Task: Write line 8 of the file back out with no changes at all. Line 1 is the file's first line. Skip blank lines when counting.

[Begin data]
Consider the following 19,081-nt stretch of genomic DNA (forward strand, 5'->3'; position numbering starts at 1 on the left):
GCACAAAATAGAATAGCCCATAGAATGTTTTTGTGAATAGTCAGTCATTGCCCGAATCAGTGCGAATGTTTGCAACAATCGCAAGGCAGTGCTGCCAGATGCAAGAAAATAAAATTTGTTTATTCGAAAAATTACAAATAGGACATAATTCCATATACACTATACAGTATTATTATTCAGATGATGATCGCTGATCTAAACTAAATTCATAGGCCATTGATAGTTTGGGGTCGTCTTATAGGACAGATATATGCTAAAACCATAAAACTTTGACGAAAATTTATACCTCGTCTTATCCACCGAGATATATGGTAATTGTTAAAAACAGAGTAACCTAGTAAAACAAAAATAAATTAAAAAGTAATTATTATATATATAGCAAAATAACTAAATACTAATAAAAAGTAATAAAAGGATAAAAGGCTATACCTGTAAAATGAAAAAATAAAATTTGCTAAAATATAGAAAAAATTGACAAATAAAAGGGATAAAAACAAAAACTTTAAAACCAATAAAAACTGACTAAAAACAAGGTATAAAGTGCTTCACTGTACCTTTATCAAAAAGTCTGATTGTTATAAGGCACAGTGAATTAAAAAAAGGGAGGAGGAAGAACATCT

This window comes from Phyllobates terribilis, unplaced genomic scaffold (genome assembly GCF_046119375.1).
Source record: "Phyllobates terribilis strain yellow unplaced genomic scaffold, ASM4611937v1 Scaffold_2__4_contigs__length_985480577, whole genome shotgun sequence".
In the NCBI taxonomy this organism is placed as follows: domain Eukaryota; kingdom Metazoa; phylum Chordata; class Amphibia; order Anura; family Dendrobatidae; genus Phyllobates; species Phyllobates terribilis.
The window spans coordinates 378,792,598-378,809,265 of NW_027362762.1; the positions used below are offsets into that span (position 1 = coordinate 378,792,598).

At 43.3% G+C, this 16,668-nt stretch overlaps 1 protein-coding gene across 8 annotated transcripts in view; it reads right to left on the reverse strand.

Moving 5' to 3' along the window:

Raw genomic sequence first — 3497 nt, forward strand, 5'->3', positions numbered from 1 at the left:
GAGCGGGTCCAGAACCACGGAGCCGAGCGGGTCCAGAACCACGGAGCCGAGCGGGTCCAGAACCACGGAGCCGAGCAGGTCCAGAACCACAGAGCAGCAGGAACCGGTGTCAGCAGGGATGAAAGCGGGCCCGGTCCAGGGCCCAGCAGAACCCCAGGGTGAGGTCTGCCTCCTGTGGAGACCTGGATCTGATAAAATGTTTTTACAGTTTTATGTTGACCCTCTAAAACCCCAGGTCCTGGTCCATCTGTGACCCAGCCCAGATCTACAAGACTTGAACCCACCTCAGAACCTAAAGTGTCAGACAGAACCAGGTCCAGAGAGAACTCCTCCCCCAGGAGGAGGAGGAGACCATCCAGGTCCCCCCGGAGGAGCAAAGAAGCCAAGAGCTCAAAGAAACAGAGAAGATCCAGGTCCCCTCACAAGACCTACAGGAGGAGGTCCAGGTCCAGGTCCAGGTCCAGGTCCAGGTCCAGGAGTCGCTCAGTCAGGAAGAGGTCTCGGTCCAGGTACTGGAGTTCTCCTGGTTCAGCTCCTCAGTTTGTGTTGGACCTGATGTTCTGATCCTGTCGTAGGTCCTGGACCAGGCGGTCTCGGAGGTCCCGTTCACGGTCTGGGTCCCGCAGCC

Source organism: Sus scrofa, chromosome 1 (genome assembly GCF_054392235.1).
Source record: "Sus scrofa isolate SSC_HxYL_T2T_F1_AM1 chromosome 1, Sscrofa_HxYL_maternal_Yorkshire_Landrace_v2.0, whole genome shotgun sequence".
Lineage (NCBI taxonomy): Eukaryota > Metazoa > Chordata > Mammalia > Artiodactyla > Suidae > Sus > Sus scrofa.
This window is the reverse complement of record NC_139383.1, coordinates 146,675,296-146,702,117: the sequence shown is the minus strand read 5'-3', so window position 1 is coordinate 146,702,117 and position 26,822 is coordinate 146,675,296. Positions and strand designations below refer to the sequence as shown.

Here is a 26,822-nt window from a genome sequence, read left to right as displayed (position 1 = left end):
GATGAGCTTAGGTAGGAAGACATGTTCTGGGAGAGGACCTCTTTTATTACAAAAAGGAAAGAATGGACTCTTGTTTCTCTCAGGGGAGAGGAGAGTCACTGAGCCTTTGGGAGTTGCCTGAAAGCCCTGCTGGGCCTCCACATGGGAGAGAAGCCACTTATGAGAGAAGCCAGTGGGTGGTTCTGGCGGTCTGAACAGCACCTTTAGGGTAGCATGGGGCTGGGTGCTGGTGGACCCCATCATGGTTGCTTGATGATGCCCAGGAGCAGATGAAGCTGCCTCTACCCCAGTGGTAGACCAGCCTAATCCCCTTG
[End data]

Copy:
Moving 5' to 3' along the window: